The Kid with a Bike (Le gamin au vélo) (2011)

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Released 18-Jul-2012

Cover Art

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Details At A Glance

General Extras
Category Drama Interviews-Cast-Cecile de France (18.07)
Featurette-Back to Seraing with the Dardennes (31.55)
Theatrical Trailer-(1.41)
Rating Rated M
Year Of Production 2011
Running Time 84:00
RSDL / Flipper Dual Layered Cast & Crew
Start Up Menu
Region Coding 4 Directed By Jean-Pierre Dardenne
Luc Dardenne
Studio
Distributor

Madman Entertainment
Starring Thomas Doret
Cécile De France
Jérémie Renier
Fabrizio Rongione
Egon Di Mateo
Olivier Gourmet
Batiste Sornin
Samuel De Rijk
Case Amaray-Transparent
RPI ? Music None Given


Video Audio
Pan & Scan/Full Frame None French Dolby Digital 5.1 (448Kb/s)
French Dolby Digital 2.0 (224Kb/s)
Widescreen Aspect Ratio 1.85:1
16x9 Enhancement
16x9 Enhanced
Video Format 576i (PAL)
Original Aspect Ratio 1.85:1 Miscellaneous
Jacket Pictures No
Subtitles English
English Alternate Subtitles
Smoking No
Annoying Product Placement No
Action In or After Credits No

NOTE: The Profanity Filter is ON. Turn it off here.

Plot Synopsis

     Belgium's greatest export, after fine chocolate and Plastic Bertrand, the Dardenne Brothers direct small films about troubled people, usually working-class battlers, in difficult times. Their latest film The Kid With A Bike (Le Gamin au Velo) is no exception, a tense poignant drama about a boy in crisis.

     The kid of the title is Cyril, played by newcomer Thomas Doret. When we first meet him he does not have a bike. Cyril is a young boy in foster care in a large Belgian town. His father, who lived nearby in a housing estate, has broken off contact and Cyril can't work out why. Believing that his father can do no wrong Cyril skips school and finds his way to the housing estate pursued by his carers. Being chased through the estate he latches onto hairdresser Samantha (Cecile De France). Only when he is taken up to the empty apartment does Cyril realise that his father has taken off. Not only that but he has sold Cyril’s precious bike to get the money for his escape.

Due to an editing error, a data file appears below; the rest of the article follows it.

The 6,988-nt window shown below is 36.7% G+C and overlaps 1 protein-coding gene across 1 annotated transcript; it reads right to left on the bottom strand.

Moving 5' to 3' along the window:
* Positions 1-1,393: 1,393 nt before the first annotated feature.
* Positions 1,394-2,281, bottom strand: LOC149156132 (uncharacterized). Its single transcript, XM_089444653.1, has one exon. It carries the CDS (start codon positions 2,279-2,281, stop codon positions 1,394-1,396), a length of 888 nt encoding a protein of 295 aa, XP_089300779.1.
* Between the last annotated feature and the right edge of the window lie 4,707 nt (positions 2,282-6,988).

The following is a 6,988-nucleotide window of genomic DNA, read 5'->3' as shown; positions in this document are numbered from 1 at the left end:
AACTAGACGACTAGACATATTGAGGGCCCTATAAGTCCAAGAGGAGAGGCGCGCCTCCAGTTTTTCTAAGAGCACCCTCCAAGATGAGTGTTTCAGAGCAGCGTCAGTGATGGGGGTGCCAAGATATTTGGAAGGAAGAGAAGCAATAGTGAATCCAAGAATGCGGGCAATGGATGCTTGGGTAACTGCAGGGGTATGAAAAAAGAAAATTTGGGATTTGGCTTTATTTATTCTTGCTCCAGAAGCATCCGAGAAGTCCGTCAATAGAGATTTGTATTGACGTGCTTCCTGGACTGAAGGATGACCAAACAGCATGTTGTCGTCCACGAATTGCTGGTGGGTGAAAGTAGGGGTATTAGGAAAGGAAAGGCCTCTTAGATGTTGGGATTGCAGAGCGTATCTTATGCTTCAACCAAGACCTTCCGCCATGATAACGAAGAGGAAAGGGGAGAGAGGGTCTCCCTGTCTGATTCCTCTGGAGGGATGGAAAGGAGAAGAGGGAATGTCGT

In the first of many good deeds Samantha finds that the person who purchased the bike lives on the estate and buys it off him. She presents it to Cyril who immediately asks if he can come and stay with her on weekends. She agrees. Cyril has an ulterior motive - to investigate why his father has apparently abandoned him. Cyril believes that they only have to meet up and his father will take him into his care.

     So begins a difficult relationship between Samantha and the troubled boy. Cyril may now be realising that his father does not want to spend time with him but he is unable to connect with anyone and is full of self-destructive anger. He runs into some local lads including one who is shunned as a drug dealer. They offer him the kind of belonging and male support that he is missing. He gets drawn into a criminal enterprise which could see him take a path from which he may not return.

     The Kid With A Bike was another great success for the Dardenne Brothers winning the Grand Prix at the 2011 Cannes Film Festival and was nominated for a Golden Globe for Best Foreign Language Film. It is a small film to be sure but that does not deprive it of great emotional resonance. It is helped by wonderful performances from Cecile De France (Sister Smile, Hereafter) and Thomas Doret. The boy was apparently chosen after an extensive audition process (although he was the fifth to try out) and he is wonderful in the role - a damaged, wilful boy who might either turn out to be a fully rounded individual or a criminal.

     The Kid With A Bike is not always easy going and there is a sense of foreboding around even the most innocent moments in the film that rack up the tension. Fans of the Dardenne Brothers will want to snap it up immediately and those who like slice of life dramas will get much out of this film.

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Transfer Quality

Video